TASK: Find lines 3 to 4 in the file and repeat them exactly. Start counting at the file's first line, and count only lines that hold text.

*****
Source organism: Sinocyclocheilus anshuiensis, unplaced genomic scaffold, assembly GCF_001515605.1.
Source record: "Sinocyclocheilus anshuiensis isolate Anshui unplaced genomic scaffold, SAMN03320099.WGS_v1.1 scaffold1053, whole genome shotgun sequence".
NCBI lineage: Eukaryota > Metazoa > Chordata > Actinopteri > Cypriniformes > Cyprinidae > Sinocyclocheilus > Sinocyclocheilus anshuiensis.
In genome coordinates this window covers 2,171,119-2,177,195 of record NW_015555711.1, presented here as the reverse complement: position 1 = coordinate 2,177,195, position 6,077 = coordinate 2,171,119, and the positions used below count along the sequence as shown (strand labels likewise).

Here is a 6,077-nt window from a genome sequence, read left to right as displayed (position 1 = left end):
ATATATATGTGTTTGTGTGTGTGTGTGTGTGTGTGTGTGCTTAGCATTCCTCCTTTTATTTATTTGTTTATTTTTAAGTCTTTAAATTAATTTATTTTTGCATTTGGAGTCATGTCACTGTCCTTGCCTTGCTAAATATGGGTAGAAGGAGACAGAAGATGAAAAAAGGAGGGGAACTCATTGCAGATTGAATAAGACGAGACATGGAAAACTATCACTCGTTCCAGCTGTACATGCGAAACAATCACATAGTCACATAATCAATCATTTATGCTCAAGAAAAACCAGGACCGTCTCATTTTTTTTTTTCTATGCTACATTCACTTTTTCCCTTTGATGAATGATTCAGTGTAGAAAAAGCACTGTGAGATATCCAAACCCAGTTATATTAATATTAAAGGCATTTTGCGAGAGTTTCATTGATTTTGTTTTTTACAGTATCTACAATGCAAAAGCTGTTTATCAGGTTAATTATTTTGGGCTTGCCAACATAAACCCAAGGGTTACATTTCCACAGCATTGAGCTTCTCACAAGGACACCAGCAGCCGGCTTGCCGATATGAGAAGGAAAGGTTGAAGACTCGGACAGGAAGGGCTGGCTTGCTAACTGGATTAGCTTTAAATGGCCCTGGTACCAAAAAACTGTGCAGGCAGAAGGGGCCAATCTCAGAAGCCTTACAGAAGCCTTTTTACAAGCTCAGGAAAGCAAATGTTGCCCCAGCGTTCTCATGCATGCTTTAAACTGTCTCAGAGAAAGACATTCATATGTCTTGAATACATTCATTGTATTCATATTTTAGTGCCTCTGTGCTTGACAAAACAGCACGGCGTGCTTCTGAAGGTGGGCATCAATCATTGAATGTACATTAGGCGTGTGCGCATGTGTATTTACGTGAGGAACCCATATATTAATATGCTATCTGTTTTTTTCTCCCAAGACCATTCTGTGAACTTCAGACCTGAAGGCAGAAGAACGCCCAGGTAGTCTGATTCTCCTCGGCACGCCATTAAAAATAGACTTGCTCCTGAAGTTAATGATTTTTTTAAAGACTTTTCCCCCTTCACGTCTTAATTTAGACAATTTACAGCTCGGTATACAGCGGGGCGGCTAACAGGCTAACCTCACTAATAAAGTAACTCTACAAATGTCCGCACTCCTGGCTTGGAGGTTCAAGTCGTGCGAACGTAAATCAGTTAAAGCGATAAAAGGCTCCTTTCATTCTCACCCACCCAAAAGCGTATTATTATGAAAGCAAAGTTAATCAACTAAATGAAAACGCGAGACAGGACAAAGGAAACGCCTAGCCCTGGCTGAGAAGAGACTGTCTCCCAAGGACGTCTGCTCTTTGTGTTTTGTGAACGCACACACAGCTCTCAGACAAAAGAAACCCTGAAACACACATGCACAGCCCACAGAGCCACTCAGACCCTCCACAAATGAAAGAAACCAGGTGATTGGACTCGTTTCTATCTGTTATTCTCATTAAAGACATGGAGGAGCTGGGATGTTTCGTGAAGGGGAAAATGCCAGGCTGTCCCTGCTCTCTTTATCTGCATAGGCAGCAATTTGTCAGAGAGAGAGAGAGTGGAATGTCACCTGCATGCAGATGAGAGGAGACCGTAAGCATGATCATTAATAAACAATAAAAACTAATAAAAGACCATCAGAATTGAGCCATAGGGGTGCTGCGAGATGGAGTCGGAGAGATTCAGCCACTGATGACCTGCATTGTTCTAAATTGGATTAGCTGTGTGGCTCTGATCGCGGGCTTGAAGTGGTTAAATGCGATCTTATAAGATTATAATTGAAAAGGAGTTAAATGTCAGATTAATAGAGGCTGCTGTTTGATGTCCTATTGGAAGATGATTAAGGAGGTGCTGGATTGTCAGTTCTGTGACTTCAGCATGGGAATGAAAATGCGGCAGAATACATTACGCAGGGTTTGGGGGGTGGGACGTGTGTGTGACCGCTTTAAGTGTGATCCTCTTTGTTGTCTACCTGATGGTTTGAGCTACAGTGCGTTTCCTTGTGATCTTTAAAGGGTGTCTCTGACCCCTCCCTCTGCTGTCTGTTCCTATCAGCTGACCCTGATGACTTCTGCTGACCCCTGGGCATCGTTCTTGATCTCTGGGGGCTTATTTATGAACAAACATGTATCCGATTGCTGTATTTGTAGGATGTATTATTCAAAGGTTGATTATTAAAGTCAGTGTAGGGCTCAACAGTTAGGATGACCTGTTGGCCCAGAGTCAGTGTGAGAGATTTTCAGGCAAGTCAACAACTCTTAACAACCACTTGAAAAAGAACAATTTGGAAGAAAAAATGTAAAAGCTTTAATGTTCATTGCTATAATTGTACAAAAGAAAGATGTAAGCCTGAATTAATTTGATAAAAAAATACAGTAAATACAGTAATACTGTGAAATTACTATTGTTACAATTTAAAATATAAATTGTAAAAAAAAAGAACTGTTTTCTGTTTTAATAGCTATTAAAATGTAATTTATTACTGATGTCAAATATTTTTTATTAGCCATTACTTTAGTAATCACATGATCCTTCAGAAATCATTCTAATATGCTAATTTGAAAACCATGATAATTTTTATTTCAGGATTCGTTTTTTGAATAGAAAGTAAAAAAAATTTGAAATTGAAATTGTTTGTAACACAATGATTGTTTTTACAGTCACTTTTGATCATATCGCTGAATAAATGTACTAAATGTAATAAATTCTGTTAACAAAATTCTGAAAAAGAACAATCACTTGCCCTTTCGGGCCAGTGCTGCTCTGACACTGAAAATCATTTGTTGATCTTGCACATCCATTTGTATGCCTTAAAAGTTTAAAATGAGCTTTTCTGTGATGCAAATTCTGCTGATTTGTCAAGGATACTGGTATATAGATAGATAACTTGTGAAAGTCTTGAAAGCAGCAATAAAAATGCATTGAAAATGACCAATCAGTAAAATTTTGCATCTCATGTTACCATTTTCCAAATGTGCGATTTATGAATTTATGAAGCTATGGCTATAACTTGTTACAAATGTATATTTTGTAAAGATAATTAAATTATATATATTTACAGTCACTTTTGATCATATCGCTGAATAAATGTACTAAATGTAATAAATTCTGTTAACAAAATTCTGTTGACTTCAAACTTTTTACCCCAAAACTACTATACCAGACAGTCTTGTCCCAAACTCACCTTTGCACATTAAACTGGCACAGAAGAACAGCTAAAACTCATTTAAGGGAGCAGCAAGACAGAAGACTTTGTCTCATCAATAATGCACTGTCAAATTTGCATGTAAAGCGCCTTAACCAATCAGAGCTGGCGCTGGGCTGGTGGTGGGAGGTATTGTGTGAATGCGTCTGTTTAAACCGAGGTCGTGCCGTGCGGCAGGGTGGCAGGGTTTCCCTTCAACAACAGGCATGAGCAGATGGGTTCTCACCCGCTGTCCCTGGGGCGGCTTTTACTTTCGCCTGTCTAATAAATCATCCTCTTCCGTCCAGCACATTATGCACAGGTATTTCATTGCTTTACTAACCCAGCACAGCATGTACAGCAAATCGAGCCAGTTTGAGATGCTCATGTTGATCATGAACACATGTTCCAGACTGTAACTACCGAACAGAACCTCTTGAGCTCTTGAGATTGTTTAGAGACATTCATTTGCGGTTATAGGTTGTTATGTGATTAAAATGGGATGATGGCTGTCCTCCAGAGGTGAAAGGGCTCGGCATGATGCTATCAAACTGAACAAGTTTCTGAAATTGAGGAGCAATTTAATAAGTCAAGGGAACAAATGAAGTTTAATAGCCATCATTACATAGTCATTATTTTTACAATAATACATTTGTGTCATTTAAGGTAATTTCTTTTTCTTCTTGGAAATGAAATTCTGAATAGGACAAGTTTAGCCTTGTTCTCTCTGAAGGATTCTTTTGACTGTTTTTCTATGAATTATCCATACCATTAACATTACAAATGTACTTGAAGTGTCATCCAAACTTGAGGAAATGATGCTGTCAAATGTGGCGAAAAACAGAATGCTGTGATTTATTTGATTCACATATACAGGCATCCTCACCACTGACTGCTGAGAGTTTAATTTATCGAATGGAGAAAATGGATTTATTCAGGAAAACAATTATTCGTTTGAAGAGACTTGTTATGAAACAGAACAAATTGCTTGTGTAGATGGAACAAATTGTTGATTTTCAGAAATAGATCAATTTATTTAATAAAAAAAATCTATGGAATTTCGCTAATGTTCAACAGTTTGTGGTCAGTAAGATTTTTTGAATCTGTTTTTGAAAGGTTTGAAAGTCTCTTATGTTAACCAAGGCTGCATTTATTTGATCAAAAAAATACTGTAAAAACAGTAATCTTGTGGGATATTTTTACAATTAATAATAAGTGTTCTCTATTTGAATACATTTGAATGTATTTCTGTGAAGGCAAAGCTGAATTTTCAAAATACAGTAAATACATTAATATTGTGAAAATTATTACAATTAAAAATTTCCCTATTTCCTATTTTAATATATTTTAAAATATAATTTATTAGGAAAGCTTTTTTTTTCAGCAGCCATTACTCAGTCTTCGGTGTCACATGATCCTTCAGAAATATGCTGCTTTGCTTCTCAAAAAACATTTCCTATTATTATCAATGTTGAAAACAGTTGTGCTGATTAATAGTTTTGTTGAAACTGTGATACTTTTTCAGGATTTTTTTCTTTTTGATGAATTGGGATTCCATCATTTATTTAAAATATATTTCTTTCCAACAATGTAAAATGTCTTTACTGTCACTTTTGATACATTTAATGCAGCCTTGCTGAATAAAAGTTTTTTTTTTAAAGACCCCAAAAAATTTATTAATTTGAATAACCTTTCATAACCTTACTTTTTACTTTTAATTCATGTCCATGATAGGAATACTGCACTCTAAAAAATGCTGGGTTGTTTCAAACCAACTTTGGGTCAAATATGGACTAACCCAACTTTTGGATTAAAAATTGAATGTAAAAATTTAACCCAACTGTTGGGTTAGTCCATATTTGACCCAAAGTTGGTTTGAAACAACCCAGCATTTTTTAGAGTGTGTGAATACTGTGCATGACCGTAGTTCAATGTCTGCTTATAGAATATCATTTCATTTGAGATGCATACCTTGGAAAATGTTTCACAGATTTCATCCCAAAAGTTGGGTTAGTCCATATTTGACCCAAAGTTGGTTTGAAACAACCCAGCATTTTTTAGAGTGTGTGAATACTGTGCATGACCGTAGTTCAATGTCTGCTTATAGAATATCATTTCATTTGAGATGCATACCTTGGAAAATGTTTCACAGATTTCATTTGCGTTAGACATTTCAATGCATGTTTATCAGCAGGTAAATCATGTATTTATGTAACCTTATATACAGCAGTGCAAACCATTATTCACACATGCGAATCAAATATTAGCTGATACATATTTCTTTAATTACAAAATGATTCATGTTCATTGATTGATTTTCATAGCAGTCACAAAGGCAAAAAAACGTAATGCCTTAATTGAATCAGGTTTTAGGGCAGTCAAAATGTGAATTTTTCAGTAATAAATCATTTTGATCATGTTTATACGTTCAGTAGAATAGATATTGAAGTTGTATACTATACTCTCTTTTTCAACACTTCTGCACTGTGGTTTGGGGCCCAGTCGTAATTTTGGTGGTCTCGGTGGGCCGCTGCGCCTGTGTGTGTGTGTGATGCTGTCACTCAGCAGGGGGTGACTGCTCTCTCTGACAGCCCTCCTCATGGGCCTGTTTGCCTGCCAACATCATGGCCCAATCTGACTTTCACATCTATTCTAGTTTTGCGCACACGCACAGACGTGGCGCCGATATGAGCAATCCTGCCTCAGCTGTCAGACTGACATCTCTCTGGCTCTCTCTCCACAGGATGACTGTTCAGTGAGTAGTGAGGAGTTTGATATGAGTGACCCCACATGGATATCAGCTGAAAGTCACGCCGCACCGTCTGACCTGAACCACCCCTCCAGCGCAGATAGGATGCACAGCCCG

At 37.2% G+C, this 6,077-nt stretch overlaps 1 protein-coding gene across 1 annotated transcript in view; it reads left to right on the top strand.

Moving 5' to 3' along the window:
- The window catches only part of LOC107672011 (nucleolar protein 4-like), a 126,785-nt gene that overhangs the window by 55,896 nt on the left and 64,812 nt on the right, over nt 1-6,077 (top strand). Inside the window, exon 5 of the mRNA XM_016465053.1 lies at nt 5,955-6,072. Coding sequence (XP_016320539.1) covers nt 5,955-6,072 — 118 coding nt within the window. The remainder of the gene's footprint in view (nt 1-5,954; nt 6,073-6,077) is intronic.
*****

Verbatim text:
NCBI lineage: Eukaryota > Metazoa > Chordata > Actinopteri > Cypriniformes > Cyprinidae > Sinocyclocheilus > Sinocyclocheilus anshuiensis.
In genome coordinates this window covers 2,171,119-2,177,195 of record NW_015555711.1, presented here as the reverse complement: position 1 = coordinate 2,177,195, position 6,077 = coordinate 2,171,119, and the positions used below count along the sequence as shown (strand labels likewise).